21. Martínez-Momblán MA, Gómez C, Santos A, Porta N, Esteve J, Úbeda I, Halperin I, Campillo B, Guillaumet M, Webb SM, Resmini E. A specific nursing educational program in patients with Cushing’s syndrome. Endocrine. 2016;53(1):199–209.CrossRefGoogle Scholar
  22. Norris N. How to ….carry out a literature search. Educ Prim Care. 2010;21:124–5.CrossRefGoogle Scholar
  23. Oxford Living Dictionaries. Evidence. Oxford: Oxford University Press; 2017. Accessed 18 Mar 2018.
  24. Petticrew M, Roberts H. Evidence, hierarchies, and typologies: horses for courses. J Epidemiol Community Health. 2003;57:527–9.CrossRefGoogle Scholar
  25. Sackett DL, Straus SE, Richardson WS, Rosenburg W, Haynes RB. Evidence-based medicine: how to practise and teach EBM. London: Churchill Livingstone; 2000.Google Scholar
  26. Strong PA, Lyon J, Stern K, Vavasour C, Milne J. Five-year survey of Wellington practice nurses delivering dietary advice to people with type 2 diabetes. Nutr Diet. 2014;71(1):22–7.CrossRefGoogle Scholar
  27. UK Clinical Research Collaboration and Modernising Medical Careers. Medically- and dentally-qualified academic staff: recommendations for training the researchers and educators of the future. 2005. Accessed 12 Jan 2018.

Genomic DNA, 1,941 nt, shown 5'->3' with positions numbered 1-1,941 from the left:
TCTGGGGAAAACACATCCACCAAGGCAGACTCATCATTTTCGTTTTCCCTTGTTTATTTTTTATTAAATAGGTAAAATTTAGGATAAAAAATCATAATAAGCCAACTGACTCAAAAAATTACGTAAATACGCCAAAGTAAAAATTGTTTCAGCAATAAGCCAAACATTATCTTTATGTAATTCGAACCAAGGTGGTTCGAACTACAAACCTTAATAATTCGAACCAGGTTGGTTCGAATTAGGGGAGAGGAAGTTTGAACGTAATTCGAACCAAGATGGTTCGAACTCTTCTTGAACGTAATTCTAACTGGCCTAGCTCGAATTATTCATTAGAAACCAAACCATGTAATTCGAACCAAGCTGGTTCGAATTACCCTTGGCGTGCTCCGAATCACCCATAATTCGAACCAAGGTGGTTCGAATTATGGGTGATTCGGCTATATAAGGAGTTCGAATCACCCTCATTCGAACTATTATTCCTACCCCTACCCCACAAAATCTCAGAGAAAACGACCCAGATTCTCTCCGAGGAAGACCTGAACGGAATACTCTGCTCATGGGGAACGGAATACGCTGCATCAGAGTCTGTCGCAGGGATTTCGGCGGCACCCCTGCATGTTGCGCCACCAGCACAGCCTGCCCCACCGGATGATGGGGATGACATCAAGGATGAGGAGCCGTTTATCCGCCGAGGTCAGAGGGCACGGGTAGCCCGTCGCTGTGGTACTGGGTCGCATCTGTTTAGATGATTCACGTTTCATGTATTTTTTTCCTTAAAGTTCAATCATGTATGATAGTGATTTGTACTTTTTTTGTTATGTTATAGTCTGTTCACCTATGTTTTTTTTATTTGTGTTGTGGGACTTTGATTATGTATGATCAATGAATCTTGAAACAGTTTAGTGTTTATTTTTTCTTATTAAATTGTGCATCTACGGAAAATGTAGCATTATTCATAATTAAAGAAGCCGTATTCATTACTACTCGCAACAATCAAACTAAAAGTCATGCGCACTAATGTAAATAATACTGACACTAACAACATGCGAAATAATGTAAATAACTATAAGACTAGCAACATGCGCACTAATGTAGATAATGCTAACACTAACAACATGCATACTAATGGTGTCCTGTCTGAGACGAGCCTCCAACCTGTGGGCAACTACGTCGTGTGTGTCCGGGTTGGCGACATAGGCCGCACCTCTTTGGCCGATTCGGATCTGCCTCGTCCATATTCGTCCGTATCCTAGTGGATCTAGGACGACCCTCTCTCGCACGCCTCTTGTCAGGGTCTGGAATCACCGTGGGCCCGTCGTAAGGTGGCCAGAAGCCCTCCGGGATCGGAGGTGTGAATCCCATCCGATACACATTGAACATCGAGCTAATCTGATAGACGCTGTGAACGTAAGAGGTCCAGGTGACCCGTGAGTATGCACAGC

28. World Health Organisation. Ethical issues in patient safety research: interpreting existing guidance. Geneva: WHO; 2013.Google Scholar

Key Reading

  1. 1.
    Aveyard H. Doing a literature review in health and social care: a practical guide. Maidenhead: Open University; 2014.Google Scholar
  2. 2.
    Baillie L, Maxwell E, editors. Improving healthcare: a handbook for practitioners. Abingdon: Routledge; 2017.Google Scholar
  3. 3.
    Kieffer V, Davies K, Gibson C, Middleton M, Munday J, Shalet S, Yeoh P. Society for endocrinology competency framework for adult endocrine nursing: 2nd edition. Endocr Connect. 2015;4(1):W1–W17. Scholar
  4. 4.
    Schmidt NA, Brown JM. Evidence-based practice for nurses: appraisal and application of research. 3rd ed. Burlington: Jones and Bartlett Learning; 2015.Google Scholar

Copyright information

© Springer Nature Switzerland AG 2019

Authors and Affiliations

  • Lesley Baillie
    • 1
    Email author
  • Debbie Carrick-Sen
    • 2
  • Anne Marland
    • 3
  • Margaret F. Keil
    • 4
  1. 1.Faculty of Wellbeing, Education and Language Studies School of Health, Wellbeing and Social Care Nursing, The Open UniversityMilton KeynesUK
  2. 2.Florence Nightingale Foundation, School of Nursing, Institute of Clinical Sciences, College of Medical and Dental Sciences, University of BirminghamBirminghamUK
  3. 3.Oxford Centre for Diabetes, Endocrinology and Metabolism, Radcliffe Department of MedicineUniversity of Oxford, Oxford University Hospitals NHS Foundation TrustOxfordUK
  4. 4.Eunice Kennedy Shriver National Institute of Child Health and Human Development, National Institutes of HealthBethesdaUSA

Personalised recommendations